HALL OF FAME - SWEEPERS
The defensive sweeper came to the fore in Italian football in the 1950s and 1960s. In the catenaccio system of play, a purely defensive sweeper who was free from having to mark an opposing player and primarily "roamed" around the back line as a last man was deployed to clean up loose balls. Armando Picchi was a leading exponent of this role in Helenio Herrera's Grande Inter side but he wasn't the only Italian sweeper of the 60's as Cesare Maldini despite playing in a more flamboyant fashion was also considered a defensive sweeper under Nereo Rocco
LIBEROThe libero possesses the defensive qualities of the defensive sweeper but where he distinguishes himself is that he is also responsible for bringing the ball out of the defensive third, and linking up with the midfield and attack as a quasi-box to box midfielder. To carry out such a demanding role both tactically, technically and physically a defender would have to have outstanding defensive skills, both technically and intellectually as being the last defender meant any mistake or rashness of tackle would be fatal and exceptional ball playing skill, capable of bringing the ball out of play close to their own goal and able to take advantage of this surprise element of an attacking force a libero who fell to pieces in front of goal, would basically be a free-roaming defender and that would render the surprise element of the libero redundant in an attacking sense.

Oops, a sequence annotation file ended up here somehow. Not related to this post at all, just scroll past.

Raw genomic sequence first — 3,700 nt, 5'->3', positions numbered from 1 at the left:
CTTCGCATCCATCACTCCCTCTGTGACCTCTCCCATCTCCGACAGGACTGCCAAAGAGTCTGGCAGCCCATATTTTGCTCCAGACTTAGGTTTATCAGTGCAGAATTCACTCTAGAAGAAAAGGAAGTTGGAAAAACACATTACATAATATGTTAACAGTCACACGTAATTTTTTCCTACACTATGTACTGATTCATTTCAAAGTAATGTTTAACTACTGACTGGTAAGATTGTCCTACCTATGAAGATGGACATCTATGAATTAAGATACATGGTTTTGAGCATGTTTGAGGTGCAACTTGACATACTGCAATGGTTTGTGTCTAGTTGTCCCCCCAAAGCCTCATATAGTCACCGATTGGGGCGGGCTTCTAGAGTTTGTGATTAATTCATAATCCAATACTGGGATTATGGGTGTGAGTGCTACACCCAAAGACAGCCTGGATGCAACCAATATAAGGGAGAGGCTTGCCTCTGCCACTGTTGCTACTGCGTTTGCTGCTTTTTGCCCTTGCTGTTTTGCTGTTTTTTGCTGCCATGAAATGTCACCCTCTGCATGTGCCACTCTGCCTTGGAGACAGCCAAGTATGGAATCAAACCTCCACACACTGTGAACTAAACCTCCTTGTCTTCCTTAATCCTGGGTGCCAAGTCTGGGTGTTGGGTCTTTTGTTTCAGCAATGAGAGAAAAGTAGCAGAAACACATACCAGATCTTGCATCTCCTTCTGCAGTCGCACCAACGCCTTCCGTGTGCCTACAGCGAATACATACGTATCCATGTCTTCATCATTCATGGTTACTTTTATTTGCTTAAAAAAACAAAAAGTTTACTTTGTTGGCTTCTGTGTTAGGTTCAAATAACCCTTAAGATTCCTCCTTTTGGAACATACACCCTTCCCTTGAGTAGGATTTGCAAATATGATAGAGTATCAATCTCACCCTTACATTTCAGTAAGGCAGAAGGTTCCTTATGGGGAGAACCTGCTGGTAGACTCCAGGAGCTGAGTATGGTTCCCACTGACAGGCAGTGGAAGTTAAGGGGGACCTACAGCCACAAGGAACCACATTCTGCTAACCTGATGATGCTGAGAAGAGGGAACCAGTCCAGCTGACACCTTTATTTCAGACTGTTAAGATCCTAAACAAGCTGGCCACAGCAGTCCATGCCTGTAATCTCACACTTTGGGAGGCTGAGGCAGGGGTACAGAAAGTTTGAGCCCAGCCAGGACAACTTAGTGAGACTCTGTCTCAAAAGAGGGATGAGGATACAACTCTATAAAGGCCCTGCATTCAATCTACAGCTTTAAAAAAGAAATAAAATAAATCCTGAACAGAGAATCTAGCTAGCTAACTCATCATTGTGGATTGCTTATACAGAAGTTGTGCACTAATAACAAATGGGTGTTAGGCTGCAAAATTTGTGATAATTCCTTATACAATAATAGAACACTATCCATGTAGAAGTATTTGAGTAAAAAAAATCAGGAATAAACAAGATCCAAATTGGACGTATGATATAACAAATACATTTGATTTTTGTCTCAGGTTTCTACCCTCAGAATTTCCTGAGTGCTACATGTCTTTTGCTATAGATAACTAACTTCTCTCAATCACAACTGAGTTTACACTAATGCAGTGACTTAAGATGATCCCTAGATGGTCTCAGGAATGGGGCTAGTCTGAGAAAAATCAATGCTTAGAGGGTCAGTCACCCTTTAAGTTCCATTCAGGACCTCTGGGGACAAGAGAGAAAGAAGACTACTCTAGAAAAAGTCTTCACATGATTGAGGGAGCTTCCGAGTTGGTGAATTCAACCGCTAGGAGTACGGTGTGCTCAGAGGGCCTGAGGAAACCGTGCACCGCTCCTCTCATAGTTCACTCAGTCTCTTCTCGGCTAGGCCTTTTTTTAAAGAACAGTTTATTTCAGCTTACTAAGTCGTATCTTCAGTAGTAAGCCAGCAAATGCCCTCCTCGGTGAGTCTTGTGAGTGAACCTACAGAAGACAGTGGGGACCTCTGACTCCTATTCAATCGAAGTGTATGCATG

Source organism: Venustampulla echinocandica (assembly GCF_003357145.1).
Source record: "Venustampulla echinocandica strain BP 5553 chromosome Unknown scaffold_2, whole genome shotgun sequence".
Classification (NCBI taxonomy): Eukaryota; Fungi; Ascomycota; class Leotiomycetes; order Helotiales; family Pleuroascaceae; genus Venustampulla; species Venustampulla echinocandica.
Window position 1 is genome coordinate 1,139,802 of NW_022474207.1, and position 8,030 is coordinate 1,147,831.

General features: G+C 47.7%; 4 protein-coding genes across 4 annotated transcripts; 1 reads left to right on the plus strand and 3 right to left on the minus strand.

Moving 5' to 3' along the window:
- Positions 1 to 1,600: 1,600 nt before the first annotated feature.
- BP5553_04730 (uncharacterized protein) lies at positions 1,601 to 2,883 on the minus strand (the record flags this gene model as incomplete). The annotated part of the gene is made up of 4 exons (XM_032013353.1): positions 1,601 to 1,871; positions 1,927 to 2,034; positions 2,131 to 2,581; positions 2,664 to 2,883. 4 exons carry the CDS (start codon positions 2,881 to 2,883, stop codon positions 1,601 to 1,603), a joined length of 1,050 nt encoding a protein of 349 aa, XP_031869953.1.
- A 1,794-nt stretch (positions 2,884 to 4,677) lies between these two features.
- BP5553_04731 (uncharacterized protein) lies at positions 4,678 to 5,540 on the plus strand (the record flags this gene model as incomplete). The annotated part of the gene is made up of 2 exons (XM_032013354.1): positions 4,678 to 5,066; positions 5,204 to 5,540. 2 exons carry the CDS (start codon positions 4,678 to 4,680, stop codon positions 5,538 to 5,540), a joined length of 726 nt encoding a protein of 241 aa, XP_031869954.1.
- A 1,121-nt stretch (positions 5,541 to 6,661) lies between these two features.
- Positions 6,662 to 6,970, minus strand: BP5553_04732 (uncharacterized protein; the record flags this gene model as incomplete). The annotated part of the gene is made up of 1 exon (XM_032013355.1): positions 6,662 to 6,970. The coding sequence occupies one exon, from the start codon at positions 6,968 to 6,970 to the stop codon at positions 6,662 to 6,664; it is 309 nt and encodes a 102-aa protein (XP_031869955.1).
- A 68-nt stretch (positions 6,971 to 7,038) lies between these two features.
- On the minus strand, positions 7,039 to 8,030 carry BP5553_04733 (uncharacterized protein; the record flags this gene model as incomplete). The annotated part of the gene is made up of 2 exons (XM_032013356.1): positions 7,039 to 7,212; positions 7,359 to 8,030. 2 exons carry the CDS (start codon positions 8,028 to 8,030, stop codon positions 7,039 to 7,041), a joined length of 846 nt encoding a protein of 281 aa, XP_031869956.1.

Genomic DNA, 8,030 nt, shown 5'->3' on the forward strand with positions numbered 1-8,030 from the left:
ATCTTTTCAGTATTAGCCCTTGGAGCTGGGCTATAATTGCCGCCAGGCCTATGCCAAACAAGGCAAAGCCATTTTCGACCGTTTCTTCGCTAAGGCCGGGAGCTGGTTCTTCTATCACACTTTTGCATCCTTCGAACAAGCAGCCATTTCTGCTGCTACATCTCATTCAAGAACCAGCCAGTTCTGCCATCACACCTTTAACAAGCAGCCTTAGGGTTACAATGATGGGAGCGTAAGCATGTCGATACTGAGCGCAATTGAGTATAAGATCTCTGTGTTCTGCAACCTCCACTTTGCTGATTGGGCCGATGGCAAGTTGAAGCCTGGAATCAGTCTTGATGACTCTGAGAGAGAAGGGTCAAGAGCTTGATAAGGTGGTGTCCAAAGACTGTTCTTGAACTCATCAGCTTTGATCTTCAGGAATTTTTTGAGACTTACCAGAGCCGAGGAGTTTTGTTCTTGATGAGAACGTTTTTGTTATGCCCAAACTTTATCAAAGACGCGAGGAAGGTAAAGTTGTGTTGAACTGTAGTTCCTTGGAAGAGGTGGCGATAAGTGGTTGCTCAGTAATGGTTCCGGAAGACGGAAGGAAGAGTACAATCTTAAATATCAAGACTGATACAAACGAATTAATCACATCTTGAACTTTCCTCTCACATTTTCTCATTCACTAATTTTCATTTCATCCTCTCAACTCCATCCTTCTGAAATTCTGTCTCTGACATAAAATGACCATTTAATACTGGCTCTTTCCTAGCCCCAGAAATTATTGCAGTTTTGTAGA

BALL PLAYING CENTRE BACK
In the modern game the Libero is currently extinct, but certain aspects of the Libero are still ever present in the modern day ball-playing centre-back. Defenders who occupy this role aren't expected to defend as deep as a libero, but they are still expected to be the last line of defence and tasked with bringing the ball out of defence. Where they differentiate from the libero's of the past is that their first and main task is defending, and the only attacking aspect of their game is passing the ball from defence into midfield and the occasional dribble forward with the ball to break through lines of pressure and put their side on the front foot. A far cry from the heyday of the Libero but nonetheless a crucial aspect of the modern game.
THE GREATEST SWEEPERS